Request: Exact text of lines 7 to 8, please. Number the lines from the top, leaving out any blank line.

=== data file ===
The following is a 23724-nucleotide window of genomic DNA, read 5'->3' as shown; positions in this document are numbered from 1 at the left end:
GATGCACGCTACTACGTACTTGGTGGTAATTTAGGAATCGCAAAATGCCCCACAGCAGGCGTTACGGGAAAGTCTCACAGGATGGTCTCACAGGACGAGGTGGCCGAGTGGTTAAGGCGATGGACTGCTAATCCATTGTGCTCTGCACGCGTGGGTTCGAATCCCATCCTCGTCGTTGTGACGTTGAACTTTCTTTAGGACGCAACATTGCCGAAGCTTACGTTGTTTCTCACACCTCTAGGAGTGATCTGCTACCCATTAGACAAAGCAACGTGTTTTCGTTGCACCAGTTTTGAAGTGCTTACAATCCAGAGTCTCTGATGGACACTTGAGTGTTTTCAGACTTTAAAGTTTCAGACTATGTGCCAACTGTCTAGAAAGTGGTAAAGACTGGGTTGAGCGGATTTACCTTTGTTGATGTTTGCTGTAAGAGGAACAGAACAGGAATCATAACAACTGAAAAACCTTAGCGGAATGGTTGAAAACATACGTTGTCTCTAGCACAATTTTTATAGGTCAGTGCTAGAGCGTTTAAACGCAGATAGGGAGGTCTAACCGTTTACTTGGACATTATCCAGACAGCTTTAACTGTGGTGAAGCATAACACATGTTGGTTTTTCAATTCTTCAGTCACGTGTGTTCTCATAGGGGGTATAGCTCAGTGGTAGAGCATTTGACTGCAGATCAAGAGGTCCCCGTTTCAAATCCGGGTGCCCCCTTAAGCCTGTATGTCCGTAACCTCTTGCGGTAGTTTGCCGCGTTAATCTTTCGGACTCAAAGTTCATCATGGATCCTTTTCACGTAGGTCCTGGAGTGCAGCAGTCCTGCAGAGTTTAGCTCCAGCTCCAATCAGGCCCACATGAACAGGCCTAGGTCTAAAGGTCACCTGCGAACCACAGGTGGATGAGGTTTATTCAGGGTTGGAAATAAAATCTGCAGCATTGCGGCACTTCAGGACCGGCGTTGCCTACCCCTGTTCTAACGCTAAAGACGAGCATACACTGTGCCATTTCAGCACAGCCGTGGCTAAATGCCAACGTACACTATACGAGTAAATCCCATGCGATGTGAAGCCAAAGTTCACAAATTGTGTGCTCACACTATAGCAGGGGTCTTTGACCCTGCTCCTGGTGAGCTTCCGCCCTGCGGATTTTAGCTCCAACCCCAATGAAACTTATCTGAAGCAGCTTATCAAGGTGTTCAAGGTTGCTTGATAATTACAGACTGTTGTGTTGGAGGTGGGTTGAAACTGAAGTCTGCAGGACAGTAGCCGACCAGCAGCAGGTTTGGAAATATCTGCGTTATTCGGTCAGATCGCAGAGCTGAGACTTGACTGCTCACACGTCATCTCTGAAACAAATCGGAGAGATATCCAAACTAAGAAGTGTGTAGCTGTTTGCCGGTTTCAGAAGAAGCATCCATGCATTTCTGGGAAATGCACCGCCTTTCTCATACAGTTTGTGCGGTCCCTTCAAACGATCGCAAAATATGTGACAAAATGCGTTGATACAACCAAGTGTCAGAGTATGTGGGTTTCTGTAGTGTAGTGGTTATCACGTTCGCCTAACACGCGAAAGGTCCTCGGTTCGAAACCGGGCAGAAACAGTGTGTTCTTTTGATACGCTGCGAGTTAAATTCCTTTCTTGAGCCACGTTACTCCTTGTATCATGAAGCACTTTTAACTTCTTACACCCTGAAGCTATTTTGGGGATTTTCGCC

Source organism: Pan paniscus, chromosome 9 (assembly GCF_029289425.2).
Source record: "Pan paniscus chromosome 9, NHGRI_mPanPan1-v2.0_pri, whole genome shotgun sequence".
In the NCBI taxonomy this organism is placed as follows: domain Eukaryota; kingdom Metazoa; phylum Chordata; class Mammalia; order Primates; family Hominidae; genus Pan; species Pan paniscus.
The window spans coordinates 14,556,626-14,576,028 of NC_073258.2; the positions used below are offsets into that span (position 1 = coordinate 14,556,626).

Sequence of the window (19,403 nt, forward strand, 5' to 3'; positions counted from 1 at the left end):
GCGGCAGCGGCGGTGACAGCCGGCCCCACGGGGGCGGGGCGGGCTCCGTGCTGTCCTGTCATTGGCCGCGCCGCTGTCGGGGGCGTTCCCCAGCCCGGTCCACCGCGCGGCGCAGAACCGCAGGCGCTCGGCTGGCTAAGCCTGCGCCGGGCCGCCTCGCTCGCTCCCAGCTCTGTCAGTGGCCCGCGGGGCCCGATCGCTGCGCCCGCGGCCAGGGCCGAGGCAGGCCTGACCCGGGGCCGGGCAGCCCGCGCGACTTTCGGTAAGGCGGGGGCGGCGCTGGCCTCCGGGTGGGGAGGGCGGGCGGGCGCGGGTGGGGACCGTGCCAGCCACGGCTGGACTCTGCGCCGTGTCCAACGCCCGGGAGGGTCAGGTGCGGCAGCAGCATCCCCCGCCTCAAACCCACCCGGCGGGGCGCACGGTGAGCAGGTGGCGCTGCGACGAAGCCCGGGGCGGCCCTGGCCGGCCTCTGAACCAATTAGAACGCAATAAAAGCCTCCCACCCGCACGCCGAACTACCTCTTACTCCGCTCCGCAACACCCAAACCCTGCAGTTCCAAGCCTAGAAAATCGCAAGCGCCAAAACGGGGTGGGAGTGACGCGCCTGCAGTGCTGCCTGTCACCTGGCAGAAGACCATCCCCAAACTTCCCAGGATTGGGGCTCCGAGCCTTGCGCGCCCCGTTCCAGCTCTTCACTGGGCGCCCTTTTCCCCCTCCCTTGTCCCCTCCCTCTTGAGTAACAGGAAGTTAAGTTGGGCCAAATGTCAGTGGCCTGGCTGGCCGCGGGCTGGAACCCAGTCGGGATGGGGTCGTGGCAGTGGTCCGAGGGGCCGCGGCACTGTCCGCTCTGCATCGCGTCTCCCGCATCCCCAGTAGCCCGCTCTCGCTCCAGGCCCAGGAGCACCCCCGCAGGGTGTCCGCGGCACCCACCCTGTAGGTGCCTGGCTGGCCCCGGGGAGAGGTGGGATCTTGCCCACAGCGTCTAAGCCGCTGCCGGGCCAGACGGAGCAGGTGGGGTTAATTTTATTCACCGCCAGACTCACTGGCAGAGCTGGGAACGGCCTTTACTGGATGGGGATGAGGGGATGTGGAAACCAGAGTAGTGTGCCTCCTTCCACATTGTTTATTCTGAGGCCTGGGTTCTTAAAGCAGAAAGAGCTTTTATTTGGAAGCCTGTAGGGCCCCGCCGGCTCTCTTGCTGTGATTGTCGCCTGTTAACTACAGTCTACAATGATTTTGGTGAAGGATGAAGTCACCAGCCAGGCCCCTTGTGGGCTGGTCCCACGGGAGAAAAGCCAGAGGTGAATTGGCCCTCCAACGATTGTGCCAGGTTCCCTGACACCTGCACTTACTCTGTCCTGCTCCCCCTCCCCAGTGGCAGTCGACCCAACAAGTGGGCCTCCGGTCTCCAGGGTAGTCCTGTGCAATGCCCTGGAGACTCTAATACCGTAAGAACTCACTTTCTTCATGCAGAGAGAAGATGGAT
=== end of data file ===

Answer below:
Sequence of the window (19,403 nt, forward strand, 5' to 3'; positions counted from 1 at the left end):
GCGGCAGCGGCGGTGACAGCCGGCCCCACGGGGGCGGGGCGGGCTCCGTGCTGTCCTGTCATTGGCCGCGCCGCTGTCGGGGGCGTTCCCCAGCCCGGTCCACCGCGCGGCGCAGAACCGCAGGCGCTCGGCTGGCTAAGCCTGCGCCGGGCCGCCTCGCTCGCTCCCAGCTCTGTCAGTGGCCCGCGGGGCCCGATCGCTGCGCCCGCGGCCAGGGCCGAGGCAGGCCTGACCCGGGGCCGGGCAGCCCGCGCGACTTTCGGTAAGGCGGGGGCGGCGCTGGCCTCCGGGTGGGGAGGGCGGGCGGGCGCGGGTGGGGACCGTGCCAGCCACGGCTGGACTCTGCGCCGTGTCCAACGCCCGGGAGGGTCAGGTGCGGCAGCAGCATCCCCCGCCTCAAACCCACCCGGCGGGGCGCACGGTGAGCAGGTGGCGCTGCGACGAAGCCCGGGGCGGCCCTGGCCGGCCTCTGAACCAATTAGAACGCAATAAAAGCCTCCCACCCGCACGCCGAACTACCTCTTACTCCGCTCCGCAACACCCAAACCCTGCAGTTCCAAGCCTAGAAAATCGCAAGCGCCAAAACGGGGTGGGAGTGACGCGCCTGCAGTGCTGCCTGTCACCTGGCAGAAGACCATCCCCAAACTTCCCAGGATTGGGGCTCCGAGCCTTGCGCGCCCCGTTCCAGCTCTTCACTGGGCGCCCTTTTCCCCCTCCCTTGTCCCCTCCCTCTTGAGTAACAGGAAGTTAAGTTGGGCCAAATGTCAGTGGCCTGGCTGGCCGCGGGCTGGAACCCAGTCGGGATGGGGTCGTGGCAGTGGTCCGAGGGGCCGCGGCACTGTCCGCTCTGCATCGCGTCTCCCGCATCCCCAGTAGCCCGCTCTCGCTCCAGGCCCAGGAGCACCCCCGCAGGGTGTCCGCGGCACCCACCCTGTAGGTGCCTGGCTGGCCCCGGGGAGAGGTGGGATCTTGCCCACAGCGTCTAAGCCGCTGCCGGGCCAGACGGAGCAGGTGGGGTTAATTTTATTCACCGCCAGACTCACTGGCAGAGCTGGGAACGGCCTTTACTGGATGGGGATGAGGGGATGTGGAAACCAGAGTAGTGTGCCTCCTTCCACATTGTTTATTCTGAGGCCTGGGTTCTTAAAGCAGAAAGAGCTTTTATTTGGAAGCCTGTAGGGCCCCGCCGGCTCTCTTGCTGTGATTGTCGCCTGTTAACTACAGTCTACAATGATTTTGGTGAAGGATGAAGTCACCAGCCAGGCCCCTTGTGGGCTGGTCCCACGGGAGAAAAGCCAGAGGTGAATTGGCCCTCCAACGATTGTGCCAGGTTCCCTGACACCTGCACTTACTCTGTCCTGCTCCCCCTCCCCAGTGGCAGTCGACCCAACAAGTGGGCCTCCGGTCTCCAGGGTAGTCCTGTGCAATGCCCTGGAGACTCTAATACCGTAAGAACTCACTTTCTTCATGCAGAGAGAAGATGGAT